While it may seem like you are just barely hanging in there, it’s important to have appropriate expectations right now. A global pandemic affects each person in different ways. We need to find ways to connect with our children and normalize a routine. Demers tries to help her clients think about what expectations are reasonable for them individually and figure out what works best for their family. Safety and mental health come first!

“Just breathe.”

However, it’s not the end of the world if children or adolescents are spending more time on their screens right now if it gives you a chance to take a breather. Just know what sites children visit and monitor appropriately.

“Every parent needs a break and it’s a good opportunity for parents to model to their children by telling them they are going to the bedroom/kitchen/etc. to take a break for a few minutes and to let the child know they will be back.” – Miriam Jansky, Chief Clinical Officer

Visit Netsmartz for more on Internet safety and protecting your kids online.

Even though you are spending all of your time with them, talk and listen to your family. Ask your children about what they’re feeling. Remind them of their importance and explain why social distancing and external cancelations contribute to the greater good for all of us. And lastly, address their fears. Children old enough to see the news and grasp general knowledge may begin to worry. It’s important to help them understand what they’re viewing and be honest but reassuring about the measures we are taking.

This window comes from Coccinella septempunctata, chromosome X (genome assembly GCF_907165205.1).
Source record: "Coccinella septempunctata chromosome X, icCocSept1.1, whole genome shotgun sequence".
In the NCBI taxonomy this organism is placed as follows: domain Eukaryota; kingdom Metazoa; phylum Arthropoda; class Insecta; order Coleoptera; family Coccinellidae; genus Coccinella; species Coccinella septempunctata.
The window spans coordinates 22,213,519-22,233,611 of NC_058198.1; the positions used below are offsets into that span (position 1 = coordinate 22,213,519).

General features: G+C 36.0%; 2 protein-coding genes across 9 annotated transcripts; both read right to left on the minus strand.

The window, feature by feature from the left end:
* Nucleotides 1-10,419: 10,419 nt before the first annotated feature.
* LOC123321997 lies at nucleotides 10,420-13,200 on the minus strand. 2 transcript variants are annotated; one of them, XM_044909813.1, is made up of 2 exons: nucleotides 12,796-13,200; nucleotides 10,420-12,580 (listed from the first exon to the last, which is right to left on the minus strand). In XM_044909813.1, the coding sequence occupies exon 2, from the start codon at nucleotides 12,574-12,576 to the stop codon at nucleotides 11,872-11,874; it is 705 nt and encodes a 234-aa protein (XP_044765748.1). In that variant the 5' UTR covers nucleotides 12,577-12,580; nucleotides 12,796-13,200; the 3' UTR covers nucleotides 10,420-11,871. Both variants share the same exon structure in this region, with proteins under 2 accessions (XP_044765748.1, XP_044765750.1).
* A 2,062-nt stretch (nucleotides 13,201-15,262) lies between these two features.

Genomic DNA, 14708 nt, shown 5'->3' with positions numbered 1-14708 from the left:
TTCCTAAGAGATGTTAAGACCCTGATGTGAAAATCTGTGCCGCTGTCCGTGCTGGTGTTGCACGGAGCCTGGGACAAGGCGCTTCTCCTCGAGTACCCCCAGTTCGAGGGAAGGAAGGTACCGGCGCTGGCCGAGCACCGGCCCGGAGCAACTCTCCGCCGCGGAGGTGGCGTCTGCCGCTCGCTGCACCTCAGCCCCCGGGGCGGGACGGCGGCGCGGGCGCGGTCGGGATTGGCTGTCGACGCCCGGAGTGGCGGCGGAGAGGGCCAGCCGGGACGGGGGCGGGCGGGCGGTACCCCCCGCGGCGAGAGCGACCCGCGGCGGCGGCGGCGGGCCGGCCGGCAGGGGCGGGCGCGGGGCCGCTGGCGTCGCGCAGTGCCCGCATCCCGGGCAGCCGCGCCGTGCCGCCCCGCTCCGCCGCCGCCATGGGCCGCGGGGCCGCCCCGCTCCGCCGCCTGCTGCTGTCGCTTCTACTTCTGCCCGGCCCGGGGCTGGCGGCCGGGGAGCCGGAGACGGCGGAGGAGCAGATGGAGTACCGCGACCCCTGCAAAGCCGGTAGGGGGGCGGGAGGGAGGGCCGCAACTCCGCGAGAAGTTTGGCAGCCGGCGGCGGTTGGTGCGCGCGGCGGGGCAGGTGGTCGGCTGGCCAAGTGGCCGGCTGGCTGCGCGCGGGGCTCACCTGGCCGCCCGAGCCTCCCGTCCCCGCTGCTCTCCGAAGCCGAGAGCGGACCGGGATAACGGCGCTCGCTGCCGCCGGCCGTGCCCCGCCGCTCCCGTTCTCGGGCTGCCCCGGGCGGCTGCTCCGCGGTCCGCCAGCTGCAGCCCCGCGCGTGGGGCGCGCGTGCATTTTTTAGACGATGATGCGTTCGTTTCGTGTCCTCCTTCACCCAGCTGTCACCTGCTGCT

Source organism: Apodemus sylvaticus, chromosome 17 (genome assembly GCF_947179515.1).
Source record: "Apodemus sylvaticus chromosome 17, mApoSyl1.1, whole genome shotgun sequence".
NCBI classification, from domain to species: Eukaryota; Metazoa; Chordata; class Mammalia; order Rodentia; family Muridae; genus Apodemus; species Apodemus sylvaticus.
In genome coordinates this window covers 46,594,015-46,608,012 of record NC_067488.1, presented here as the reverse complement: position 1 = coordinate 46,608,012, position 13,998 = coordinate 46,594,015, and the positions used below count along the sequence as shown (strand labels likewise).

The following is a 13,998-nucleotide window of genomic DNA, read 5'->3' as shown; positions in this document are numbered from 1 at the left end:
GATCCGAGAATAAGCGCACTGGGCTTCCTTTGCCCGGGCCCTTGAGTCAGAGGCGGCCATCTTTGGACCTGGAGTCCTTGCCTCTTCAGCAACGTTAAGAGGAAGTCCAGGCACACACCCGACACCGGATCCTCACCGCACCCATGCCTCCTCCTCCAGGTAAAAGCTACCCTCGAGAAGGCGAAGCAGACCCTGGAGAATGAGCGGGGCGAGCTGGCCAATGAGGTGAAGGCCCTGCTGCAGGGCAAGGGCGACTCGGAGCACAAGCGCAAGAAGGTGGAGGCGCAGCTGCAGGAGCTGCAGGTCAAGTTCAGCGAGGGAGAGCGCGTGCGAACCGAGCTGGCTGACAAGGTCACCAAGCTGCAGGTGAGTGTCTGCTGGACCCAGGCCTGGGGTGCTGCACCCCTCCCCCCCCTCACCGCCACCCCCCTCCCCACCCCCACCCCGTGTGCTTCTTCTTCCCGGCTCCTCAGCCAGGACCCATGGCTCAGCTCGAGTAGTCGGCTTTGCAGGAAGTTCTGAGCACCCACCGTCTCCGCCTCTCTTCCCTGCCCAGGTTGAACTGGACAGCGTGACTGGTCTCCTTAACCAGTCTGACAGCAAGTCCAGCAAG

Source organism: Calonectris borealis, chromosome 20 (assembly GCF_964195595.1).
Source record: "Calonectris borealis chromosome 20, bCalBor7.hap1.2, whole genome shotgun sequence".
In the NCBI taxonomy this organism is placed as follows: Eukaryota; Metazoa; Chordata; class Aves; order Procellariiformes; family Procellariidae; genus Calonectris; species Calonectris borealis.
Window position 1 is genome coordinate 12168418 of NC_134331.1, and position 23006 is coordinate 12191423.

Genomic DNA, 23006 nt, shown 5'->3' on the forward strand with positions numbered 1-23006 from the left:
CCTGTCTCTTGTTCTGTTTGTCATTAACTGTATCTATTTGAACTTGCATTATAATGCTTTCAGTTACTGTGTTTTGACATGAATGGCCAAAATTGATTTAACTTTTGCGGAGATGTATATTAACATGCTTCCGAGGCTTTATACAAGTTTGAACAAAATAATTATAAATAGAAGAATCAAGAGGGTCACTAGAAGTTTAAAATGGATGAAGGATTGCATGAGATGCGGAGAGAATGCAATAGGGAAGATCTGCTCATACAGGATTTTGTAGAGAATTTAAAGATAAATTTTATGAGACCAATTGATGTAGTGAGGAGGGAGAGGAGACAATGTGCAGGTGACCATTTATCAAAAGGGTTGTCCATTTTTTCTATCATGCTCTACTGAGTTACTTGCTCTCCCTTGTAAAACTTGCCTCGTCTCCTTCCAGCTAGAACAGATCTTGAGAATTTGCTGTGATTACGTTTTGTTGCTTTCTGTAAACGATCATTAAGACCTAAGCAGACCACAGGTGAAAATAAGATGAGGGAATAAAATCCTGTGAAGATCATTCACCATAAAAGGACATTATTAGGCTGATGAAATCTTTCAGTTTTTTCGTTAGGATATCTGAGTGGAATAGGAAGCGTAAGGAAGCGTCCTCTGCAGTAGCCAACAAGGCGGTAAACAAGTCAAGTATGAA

Stay Connected

As “social distancing” becomes a new daily norm, this is really about physical distance, not necessarily isolation/social distance. “I’ve been impressed to see how the families that I work with have been using social media,” Venegas said. “For example, one of them found a live prayer every night at 10 p.m. on Facebook and she’s uses that time to pray, not only with her daughters, but also with people around the world.”

“Another parent has been coloring with his children at the kitchen table and taking a walk together at the same time each day.”

Connecting with your kids should be simple. For example – cooking, cleaning, reading, talking, drawing and sometimes just sitting with them can have an impact.

Regulating Activities – in one minute or less!

  • Open a window
  • Keep a routine – write it down if you can!
  • Step outside for a little every morning/evening
  • It’s okay to let kids watch TV if you need a break
  • Create a handshake
  • Volcano breathing
  • Take a drink of cold water if feeling upset/dysregulated
  • Create a chant and do it throughout the day
  • Listen to upbeat music while eating or getting ready in the morning

Physical distance is crucial to prevent further spread of the virus, but at the same time, social connection is more important than ever to preventing abuse in the home. We get it. Times are hard. Times are uncertain. But keep in mind, times have a timeframe – the hardships won’t last forever!

Anissa Munoz
About Anissa Munoz

Digital Marketing Manager